New York Gaslight Club, Inc. v. Carey

PETITIONER:New York Gaslight Club, Inc.
LOCATION:Aurora, Illinois

DOCKET NO.: 79-192
DECIDED BY: Burger Court (1975-1981)
LOWER COURT: United States Court of Appeals for the Second Circuit

CITATION: 447 US 54 (1980)
ARGUED: Feb 19, 1980
DECIDED: Jun 09, 1980

Albert N. Proujansky – on behalf of the Petitioners
Harriet S. Shapiro – as amicus curiae
James I. Meyerson – on behalf of the Respondent

Facts of the case


  • Oral Argument – February 19, 1980 (Part 1)
  • Audio Transcription for Oral Argument – February 19, 1980 (Part 1) in New York Gaslight Club, Inc. v. Carey

    Audio Transcription for Oral Argument – February 19, 1980 (Part 2) in New York Gaslight Club, Inc. v. Carey

    Warren E. Burger:

    Mrs. Shaprio You may resume where you left off.

    Harriet S. Shapiro:

    The important thing to remember is that Carey is a Title VII plaintiff because she filed a charge with the EEOC under Title VII and was required by Title VII to go to the state agency for the relief in the first instance.

    It doesn’t follow that the state administrative agency or state courts are enforcing Title VII.

    They are enforcing the state equal employment law and they are simply within the confines of the state law, so that they are not required by Title VII to award attorneys fees.

    From the point of view of the employee, this is part of her route through the state proceedings on her way to the EEOC and ultimately to a court that has jurisdiction to enforce Title VII.

    That almost always is going to be a federal court.

    She will get her right to sue letter, then she has 90 days to go into a court with jurisdiction to enforce Title VII rights.

    Arguably that could be a state court.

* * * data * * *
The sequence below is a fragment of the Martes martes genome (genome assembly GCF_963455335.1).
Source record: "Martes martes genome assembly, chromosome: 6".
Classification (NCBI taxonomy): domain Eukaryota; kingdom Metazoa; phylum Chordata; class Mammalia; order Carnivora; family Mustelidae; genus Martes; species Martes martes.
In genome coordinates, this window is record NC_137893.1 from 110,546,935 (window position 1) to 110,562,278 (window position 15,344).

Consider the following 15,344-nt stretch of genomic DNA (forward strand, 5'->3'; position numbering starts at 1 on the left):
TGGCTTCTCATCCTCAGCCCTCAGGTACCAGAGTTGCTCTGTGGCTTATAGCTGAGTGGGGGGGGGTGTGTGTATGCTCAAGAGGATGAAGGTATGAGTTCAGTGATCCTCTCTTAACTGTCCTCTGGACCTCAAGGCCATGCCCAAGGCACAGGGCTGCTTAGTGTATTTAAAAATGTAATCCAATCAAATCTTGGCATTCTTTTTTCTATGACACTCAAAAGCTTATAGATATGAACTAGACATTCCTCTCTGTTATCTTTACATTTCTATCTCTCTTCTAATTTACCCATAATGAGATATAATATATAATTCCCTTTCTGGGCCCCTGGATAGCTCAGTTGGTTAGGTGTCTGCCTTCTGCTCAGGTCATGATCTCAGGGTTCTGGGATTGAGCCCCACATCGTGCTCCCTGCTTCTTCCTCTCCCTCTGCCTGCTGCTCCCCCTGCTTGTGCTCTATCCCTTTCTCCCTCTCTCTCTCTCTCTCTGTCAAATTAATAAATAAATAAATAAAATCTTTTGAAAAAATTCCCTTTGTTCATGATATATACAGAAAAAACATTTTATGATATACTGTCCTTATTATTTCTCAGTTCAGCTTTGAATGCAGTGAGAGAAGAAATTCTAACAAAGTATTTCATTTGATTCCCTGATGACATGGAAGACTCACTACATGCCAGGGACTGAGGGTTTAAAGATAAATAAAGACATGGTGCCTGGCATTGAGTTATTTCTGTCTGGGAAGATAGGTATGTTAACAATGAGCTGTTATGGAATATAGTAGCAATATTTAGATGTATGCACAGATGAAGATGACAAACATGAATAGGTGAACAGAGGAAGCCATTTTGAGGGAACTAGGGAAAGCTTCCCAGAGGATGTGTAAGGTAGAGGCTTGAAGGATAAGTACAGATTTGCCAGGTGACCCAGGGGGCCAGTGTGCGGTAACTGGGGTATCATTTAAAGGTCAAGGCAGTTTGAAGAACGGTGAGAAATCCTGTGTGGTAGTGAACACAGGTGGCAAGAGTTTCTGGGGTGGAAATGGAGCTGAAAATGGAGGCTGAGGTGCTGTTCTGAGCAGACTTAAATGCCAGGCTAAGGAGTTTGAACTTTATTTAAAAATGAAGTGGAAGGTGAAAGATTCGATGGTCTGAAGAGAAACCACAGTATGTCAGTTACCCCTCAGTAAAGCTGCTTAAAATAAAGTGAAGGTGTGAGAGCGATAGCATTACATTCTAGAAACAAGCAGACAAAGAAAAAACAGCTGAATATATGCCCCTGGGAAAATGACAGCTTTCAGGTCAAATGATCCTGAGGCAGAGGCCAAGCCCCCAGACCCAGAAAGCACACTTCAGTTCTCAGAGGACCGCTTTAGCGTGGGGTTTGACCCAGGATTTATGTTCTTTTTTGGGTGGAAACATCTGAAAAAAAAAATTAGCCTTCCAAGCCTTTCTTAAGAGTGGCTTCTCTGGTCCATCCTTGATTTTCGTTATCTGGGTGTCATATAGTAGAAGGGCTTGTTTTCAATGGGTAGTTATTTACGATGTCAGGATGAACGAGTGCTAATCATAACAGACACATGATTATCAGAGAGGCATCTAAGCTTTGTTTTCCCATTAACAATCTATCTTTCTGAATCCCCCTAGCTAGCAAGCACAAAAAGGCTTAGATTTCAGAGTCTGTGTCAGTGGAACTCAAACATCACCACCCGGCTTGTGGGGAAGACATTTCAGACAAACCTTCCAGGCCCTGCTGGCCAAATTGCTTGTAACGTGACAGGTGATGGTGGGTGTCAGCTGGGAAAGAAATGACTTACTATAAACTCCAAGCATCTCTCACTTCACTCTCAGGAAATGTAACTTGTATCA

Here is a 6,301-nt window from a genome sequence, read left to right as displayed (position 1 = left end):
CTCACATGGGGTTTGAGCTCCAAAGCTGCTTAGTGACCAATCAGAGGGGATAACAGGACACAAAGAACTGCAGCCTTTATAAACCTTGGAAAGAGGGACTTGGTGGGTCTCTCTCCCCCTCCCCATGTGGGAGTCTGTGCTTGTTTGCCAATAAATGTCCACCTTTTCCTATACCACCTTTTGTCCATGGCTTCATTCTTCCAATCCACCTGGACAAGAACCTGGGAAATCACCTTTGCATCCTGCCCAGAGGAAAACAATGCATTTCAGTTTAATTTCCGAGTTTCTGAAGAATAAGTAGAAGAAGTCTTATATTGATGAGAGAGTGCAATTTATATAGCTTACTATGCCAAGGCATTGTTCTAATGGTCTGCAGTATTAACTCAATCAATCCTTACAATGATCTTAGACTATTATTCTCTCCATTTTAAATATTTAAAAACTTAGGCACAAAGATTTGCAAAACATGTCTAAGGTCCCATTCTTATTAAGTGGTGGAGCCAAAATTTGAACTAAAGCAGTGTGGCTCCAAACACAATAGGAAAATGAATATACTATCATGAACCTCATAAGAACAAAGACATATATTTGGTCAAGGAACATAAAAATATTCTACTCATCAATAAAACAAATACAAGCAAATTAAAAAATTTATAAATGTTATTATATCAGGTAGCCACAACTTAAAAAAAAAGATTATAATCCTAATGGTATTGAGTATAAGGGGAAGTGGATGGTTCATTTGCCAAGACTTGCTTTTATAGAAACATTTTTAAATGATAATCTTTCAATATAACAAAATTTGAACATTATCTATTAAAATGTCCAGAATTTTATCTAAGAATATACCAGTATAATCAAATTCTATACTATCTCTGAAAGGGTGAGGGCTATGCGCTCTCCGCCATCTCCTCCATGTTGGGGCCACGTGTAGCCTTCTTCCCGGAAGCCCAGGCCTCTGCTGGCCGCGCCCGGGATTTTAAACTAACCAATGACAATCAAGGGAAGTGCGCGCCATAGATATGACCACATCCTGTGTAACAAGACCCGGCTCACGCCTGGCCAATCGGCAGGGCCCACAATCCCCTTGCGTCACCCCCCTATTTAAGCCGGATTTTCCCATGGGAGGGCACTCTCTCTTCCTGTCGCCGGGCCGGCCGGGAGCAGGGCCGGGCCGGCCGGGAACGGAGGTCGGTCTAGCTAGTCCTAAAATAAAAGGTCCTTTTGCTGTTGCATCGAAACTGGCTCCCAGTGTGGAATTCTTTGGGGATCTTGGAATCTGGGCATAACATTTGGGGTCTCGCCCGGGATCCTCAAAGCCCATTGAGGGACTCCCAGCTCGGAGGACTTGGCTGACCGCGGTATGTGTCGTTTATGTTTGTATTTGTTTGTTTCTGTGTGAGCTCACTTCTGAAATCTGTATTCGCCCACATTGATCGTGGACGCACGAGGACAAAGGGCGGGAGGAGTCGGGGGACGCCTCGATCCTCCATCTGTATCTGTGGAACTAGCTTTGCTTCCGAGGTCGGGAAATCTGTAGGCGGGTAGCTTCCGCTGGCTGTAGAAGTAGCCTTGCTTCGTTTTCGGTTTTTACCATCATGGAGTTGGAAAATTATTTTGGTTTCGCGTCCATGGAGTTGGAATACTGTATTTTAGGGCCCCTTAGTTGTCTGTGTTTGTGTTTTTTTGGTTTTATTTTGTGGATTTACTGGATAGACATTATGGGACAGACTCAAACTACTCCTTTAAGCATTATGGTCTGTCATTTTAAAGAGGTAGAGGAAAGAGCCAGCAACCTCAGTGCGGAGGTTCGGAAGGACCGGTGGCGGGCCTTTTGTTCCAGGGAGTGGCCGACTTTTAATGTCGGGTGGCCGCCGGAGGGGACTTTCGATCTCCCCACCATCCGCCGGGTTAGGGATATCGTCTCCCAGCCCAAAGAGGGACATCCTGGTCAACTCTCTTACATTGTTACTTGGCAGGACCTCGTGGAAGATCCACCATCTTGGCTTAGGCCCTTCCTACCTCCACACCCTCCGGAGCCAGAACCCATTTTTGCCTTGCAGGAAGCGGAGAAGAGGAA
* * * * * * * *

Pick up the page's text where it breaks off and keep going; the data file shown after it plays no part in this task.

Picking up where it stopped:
We don’t believe that the jurisdiction to enforce Title VII is exclusively in the federal courts.

    At any rate, she has to get her right to sue letter and before she is in a court with jurisdiction to enforce Title VII.

    Potter Stewart:

    Has that ever been decided?

    Has there ever been a Title VII action brought in a state court?

    Harriet S. Shapiro:

    There are a few cases in state courts holding that there is concurrent jurisdiction.

    I gather there is also one court saying that there is not, but the majority agree that there is a right to have a state court enforce a Title VII action.

    Our fundamental point is that the statute, Title VII, authorizes any court having jurisdiction over a Title VII action to award attorneys fees for proceedings under Title VII.

    The state proceedings here were under Title VII because the employee was required to resort to them under that statutory scheme, and for that reason she is entitled to attorneys fees for those proceedings.

    The only other point that I wanted to make is that it really makes no sense to penalize a victim of employment discrimination simply because she happens to live in a deferral state and therefore has to go to the state agency first.

    Potter Stewart:

    How many so-called deferral states are there now?

    Harriet S. Shapiro:

    A vast majority of them are deferral states.

    Potter Stewart:

    A vast majority are now deferrals.

    Harriet S. Shapiro:


    William H. Rehnquist: